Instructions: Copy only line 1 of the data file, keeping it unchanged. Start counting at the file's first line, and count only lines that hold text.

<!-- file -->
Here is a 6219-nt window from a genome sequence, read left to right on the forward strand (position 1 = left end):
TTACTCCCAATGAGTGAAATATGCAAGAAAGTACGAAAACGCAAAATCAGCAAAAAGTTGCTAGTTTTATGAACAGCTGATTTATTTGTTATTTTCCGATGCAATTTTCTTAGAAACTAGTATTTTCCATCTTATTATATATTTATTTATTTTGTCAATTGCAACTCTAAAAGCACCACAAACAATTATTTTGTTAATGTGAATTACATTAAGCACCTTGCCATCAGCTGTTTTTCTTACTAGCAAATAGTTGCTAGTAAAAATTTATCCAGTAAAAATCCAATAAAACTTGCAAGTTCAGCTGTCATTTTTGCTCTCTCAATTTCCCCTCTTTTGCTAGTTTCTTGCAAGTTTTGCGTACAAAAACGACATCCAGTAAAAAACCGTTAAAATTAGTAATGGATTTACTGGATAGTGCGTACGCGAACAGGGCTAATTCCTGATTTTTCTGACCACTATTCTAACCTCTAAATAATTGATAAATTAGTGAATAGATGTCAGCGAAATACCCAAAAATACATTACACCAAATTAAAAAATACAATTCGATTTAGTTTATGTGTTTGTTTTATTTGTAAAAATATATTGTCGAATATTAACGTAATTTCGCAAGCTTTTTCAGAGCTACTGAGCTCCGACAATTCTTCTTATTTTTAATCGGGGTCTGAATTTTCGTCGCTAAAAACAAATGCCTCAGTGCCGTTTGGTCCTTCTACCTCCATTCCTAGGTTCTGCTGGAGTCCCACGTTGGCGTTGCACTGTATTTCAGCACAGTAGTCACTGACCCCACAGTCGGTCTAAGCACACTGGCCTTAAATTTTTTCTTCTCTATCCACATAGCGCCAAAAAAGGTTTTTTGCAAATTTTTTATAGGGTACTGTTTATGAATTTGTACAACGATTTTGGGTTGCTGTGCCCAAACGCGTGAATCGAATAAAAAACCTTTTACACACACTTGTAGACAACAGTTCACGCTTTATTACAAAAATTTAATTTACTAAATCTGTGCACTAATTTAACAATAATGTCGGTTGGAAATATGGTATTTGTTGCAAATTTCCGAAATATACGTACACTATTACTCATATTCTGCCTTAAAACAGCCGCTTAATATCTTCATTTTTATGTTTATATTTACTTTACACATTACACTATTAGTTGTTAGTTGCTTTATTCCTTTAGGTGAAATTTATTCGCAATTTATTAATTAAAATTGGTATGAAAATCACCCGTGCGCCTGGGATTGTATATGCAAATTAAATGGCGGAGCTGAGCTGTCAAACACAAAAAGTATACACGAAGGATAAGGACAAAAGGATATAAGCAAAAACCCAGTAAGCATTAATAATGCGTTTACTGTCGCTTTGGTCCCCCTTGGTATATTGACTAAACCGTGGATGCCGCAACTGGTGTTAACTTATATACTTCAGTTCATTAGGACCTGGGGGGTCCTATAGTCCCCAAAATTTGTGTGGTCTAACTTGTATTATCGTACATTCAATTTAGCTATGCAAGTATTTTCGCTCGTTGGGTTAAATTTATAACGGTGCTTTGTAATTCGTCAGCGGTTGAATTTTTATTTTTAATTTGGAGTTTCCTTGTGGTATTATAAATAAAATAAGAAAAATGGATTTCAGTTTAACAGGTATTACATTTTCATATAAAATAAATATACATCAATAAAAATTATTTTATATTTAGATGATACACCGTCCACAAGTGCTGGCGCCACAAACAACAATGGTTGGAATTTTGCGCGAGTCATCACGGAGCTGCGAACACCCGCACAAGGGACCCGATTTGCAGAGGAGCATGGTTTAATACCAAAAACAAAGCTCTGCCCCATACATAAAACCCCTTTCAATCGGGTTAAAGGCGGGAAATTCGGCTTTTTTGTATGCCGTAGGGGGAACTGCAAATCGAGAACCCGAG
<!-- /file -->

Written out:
Here is a 6219-nt window from a genome sequence, read left to right on the forward strand (position 1 = left end):